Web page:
In Defense of Greeks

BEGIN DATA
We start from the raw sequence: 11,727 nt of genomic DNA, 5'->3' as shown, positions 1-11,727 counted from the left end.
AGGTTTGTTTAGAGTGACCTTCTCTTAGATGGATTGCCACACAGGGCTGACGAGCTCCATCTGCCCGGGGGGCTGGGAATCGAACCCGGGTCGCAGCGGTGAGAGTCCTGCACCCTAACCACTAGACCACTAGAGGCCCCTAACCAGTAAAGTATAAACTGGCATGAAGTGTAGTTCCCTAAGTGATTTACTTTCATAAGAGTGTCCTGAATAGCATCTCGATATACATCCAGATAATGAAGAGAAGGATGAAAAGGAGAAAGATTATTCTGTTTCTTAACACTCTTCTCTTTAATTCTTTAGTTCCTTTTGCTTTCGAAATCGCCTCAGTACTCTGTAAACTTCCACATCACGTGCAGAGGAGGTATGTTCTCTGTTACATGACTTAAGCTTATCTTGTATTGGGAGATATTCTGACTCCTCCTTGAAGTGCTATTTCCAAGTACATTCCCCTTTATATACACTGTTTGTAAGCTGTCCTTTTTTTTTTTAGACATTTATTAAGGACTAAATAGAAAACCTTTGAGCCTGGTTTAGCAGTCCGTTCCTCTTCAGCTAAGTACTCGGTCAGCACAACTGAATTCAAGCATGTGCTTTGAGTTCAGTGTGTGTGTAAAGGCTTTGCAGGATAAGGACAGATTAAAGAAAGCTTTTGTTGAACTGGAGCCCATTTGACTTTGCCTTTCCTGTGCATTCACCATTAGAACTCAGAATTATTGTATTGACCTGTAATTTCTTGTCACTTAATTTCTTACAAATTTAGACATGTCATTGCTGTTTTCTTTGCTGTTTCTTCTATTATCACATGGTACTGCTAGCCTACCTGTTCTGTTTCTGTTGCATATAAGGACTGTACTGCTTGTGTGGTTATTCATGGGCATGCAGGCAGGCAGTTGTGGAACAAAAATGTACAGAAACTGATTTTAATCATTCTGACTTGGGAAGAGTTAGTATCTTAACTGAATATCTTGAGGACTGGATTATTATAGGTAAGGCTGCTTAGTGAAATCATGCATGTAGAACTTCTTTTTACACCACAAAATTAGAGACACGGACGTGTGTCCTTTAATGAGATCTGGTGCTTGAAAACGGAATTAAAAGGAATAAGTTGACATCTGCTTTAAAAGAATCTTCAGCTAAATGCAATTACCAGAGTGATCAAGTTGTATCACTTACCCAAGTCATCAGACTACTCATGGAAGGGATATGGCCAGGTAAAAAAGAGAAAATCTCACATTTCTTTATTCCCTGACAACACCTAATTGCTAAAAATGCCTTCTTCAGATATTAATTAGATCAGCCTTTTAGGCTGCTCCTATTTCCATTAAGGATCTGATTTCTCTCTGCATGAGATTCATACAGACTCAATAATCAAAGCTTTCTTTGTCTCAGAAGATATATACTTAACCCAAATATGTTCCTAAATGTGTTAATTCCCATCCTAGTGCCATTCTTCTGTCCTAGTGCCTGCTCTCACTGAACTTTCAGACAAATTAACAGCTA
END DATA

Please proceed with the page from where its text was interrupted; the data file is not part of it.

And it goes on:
After reading the article “Bringing Safe Sex Back” in the Feb. 20 edition of The Vermont Cynic, I was appalled, hurt and felt extremely used. In order to raise money for the first Relay for Life at UVM, which is a fundraiser for the American Cancer Society, the Greek community brainstormed some ideas and decided on hosting a rendition of the popular early 90s MTV show, “Singled Out,” for which the proceeds would go to Relay for Life at UVM. The sarcasm and attitude towards Greek Life was both uncalled for and unnecessary. The point of this event was not to humiliate Greek Life and plan a “spectacle,” but was to raise awareness during Sexual Respon-sibilities Awareness Week while providing an entertaining event that raised money for the American Cancer Society. Prior to the event, I received several e-mails from interested students. The participants of “Singled Out” were volunteers from a variety of communities which included Greek Life, Free to Be, Relay for Life and the UVM student body. The event was sponsored by the Interfraternity/Panhellenic Councils and Free to Be, therefore I do not understand the rel-evance of stating multiple times that most of the people working the event and attending the event were members of the councils and Greek Life. Lastly, I feel as though this article took advantage of a Greek event and attacked Greek Life as a whole. I didn’t realize that raising money for the American Cancer Society was going to lead to an article that accused Greek Life of being a cultist organization and would make our efforts to raise money seem simply amateur. Before pointing fingers and describing “Singled Out” as both a spectacle and “imbued with a cultist atmosphere,” have the de-cency to research both the event and Greek Life in more depth. How can one have the audacity to turn a philanthropic event in which over $550.00 was raised for cancer research, into an attack on Greek Life?